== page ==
One of greatest challenges of my work is servicing clients who reside in a Residential Care facility, or commonly referred to long term care or a nursing home.
It brings up a lot of difficult memories of visiting my grandmother who suffered from Alzheimer’s Disease and spent 4 years in facility care. My grandmother was a formidable woman and the images that come to mind are of a vibrant, articulate and elegant woman who once modelled for Eaton’s in the 1940s. She had unique and special relationship with all of her grandchildren, she loved quotations and had beautiful penmanship and was in all her glory at the centre of attention at any family event.
The grandmother who moved into long term care was not the woman I remember. On numerous occasions, she packed her bags with the intention of moving back home from the facility. She employed a short-lived strategy of refusing visits from family members and eating. My grandmother, who was known to be a very assertive woman in her younger days, behaved aggressively towards staff. About a year after the move, she lost her ability to walk and cognitively experienced a very sharp decline. The last two years of her life were spent in a “Geri-Chair” and her ability to communicate verbally or in writing diminished sharply.
Visiting with clients in long term care also elicits a sense of “not being able to do enough” to reduce their feelings of loneliness or sense of utter dependence. Even for paid professionals, there is grief in experience the loss of client. It’s sad knowing the person you are caring for, is for lack of better analogy, at the last stop in their life before death.
How is that for a little “doom and gloom” on this fine blustery, grey and rainy day?
The decision for an aging parent to move into a Residential Care facility is one of the most difficult decision a family will likely face. Guilt, resentment, confusion and relief are just some of the emotions caregivers experience. Many families tend to under estimate how difficult this transition can be and often find themselves unprepared emotionally and in their planning for such a major change in the life of the person they are caring for.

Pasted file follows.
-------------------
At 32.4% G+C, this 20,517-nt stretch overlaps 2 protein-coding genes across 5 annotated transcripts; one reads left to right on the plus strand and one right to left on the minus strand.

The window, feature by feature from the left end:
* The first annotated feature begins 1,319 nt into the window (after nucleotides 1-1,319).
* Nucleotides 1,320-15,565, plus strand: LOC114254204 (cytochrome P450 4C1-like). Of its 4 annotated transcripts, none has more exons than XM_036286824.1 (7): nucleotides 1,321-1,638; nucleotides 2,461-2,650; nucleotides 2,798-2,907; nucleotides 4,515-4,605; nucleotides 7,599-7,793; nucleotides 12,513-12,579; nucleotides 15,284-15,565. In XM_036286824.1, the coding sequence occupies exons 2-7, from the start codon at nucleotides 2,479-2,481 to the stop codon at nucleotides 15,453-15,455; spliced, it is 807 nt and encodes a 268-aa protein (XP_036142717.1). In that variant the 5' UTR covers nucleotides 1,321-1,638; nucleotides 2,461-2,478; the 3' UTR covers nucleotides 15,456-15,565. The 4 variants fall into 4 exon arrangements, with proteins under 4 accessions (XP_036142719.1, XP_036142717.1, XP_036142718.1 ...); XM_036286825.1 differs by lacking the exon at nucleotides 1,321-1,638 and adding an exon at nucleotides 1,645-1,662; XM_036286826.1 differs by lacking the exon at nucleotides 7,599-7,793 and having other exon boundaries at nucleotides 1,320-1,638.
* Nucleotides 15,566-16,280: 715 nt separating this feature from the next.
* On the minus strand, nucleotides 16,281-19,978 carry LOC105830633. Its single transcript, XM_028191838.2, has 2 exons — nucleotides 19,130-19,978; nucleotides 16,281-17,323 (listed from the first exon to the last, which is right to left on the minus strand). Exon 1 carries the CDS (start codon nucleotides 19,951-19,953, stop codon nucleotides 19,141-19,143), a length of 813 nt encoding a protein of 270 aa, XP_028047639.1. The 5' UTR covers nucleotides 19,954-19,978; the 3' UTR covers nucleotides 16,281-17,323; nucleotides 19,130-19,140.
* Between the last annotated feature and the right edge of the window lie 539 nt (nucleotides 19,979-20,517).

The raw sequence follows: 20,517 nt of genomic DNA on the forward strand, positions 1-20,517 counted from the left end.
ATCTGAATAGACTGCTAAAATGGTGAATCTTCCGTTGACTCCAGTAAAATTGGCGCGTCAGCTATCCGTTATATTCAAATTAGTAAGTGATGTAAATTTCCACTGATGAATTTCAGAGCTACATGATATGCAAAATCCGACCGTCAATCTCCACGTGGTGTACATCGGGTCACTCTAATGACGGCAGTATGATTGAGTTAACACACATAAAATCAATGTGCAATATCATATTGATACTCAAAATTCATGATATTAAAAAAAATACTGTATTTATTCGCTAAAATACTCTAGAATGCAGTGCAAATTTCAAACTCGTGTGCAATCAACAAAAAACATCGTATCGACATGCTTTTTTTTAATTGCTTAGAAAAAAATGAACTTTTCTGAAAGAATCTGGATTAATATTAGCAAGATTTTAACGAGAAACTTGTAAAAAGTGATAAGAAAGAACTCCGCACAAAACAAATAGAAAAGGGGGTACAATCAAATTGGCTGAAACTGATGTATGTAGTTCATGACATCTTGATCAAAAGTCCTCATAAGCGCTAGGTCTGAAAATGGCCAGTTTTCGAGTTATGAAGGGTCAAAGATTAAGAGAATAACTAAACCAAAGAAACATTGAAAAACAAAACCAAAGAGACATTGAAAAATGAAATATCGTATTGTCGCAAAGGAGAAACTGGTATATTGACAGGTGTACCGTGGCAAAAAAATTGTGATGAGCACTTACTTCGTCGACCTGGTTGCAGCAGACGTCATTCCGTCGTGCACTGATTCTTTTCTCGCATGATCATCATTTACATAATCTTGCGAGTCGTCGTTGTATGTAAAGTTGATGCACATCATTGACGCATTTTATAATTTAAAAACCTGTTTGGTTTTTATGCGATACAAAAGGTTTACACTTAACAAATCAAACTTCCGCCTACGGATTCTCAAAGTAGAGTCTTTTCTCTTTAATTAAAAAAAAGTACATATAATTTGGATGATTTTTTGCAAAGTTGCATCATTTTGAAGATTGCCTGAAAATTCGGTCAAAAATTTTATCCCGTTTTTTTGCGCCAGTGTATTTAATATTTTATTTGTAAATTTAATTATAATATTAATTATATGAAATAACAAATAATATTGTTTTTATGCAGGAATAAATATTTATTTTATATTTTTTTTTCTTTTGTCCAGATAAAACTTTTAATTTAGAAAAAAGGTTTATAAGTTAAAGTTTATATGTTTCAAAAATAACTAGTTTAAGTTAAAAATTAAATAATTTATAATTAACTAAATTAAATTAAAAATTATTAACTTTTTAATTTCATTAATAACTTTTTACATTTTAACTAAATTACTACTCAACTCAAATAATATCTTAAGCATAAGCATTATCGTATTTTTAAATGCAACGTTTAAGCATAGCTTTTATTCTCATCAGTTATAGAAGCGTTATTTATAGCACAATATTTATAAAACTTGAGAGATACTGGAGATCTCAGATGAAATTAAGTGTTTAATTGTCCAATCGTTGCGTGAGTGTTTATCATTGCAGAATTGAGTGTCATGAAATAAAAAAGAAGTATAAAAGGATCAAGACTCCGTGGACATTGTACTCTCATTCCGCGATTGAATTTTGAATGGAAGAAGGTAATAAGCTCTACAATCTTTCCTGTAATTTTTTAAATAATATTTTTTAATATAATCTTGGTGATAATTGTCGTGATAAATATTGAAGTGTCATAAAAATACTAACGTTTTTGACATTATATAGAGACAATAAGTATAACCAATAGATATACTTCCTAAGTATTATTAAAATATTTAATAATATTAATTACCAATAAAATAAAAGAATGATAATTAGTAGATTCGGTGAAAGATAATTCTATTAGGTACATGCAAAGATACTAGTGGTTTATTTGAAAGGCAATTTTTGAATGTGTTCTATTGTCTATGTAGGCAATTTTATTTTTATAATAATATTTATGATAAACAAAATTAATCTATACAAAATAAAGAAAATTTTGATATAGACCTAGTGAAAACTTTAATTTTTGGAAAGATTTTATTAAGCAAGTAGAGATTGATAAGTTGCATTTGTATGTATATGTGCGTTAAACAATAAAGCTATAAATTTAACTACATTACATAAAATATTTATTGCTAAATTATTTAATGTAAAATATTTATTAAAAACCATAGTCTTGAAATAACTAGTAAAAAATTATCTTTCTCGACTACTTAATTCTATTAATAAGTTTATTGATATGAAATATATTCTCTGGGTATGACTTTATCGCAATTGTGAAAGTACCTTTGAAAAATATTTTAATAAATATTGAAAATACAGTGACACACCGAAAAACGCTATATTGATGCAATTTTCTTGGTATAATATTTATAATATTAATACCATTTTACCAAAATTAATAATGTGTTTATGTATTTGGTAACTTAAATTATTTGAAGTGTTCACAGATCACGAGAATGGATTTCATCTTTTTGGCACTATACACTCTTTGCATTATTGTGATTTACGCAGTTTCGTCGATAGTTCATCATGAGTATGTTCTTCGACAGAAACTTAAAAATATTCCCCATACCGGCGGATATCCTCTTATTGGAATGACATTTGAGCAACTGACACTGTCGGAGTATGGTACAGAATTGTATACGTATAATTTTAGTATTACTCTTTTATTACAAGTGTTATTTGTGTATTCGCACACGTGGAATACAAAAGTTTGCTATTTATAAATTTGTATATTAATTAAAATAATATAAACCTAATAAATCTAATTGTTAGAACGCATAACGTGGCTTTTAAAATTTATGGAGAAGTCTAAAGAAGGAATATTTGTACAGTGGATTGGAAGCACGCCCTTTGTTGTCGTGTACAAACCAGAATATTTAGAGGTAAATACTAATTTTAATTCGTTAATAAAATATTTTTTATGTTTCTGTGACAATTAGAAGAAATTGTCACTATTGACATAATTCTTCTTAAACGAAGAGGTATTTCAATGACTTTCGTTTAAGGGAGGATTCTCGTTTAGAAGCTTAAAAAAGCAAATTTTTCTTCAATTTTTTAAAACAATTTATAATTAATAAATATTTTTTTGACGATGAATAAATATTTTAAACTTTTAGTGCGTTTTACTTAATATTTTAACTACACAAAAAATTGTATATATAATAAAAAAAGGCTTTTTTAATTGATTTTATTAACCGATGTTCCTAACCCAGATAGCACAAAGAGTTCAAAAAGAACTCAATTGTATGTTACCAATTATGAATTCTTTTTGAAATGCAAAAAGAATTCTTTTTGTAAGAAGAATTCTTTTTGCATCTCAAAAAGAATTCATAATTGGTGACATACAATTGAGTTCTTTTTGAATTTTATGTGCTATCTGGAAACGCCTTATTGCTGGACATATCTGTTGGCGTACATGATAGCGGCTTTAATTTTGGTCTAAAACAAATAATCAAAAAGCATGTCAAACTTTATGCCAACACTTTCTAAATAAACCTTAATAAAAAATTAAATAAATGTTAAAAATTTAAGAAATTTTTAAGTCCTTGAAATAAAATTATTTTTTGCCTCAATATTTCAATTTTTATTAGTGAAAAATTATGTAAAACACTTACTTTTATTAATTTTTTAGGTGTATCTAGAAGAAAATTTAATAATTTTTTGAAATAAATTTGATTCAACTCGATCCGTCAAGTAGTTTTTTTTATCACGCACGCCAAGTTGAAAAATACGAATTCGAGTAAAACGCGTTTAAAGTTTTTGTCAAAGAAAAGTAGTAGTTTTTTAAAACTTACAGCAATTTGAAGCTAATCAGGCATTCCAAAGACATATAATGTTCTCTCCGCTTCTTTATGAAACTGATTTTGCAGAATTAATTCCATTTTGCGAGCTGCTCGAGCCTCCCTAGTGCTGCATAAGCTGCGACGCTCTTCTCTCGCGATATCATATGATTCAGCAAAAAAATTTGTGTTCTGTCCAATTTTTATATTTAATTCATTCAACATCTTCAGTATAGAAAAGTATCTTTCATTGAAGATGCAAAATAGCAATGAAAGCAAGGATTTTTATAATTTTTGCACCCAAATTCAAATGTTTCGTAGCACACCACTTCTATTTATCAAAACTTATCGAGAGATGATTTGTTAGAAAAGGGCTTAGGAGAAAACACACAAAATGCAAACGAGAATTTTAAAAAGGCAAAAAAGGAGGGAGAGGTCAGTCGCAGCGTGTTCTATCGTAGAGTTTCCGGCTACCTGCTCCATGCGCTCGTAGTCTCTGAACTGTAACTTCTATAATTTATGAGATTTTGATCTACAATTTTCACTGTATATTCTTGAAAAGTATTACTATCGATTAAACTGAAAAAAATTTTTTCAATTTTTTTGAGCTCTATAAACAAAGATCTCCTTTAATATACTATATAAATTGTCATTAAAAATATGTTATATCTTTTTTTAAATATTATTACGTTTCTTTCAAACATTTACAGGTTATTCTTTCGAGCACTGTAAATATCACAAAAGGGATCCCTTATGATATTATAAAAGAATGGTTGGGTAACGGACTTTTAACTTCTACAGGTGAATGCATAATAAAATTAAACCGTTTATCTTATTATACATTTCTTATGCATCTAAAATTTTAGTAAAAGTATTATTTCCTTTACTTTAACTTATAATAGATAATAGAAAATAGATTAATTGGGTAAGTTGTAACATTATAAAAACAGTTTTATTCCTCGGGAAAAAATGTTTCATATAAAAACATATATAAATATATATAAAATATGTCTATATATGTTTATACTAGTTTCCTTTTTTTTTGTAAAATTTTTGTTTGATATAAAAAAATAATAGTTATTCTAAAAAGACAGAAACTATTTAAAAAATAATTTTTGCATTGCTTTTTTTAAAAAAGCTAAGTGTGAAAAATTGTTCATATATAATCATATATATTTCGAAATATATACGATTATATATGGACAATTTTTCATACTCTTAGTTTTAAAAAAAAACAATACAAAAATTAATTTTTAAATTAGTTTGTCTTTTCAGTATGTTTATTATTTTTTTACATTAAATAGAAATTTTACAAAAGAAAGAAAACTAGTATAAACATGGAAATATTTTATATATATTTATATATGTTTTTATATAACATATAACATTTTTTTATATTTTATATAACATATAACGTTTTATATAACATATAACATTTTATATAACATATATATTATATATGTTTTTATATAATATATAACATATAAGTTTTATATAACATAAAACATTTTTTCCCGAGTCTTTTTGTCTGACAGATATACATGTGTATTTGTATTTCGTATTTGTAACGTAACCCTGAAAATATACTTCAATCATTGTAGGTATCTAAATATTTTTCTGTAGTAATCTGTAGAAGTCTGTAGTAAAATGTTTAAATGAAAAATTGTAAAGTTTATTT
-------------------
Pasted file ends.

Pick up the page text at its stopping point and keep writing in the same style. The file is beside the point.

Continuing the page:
Family caregivers and the person they care for, are often, overwhelmed by the magnitude of the decision and the process. It’s not only the move itself; rather the preparation of the move and the adjustment post-move.
The next couple of columns will focus on some of the challenges and issues surrounding the decision to transition an aging relative into a residential care facility. Seniors and family caregivers can read about how plan for the most successful move possible and how families can help themselves and their loved ones adjust to their new living.
Wendy Johnstone is a gerontologist and is the founder of Keystone Eldercare Planning. Her column runs in the Comox Valley Record every second Friday.
Watch for the Signs
Caregiver Consultations: How We Help Frail Elderly Parents
Long Distance Caregiving
– Mike G., Nanaimo, BC
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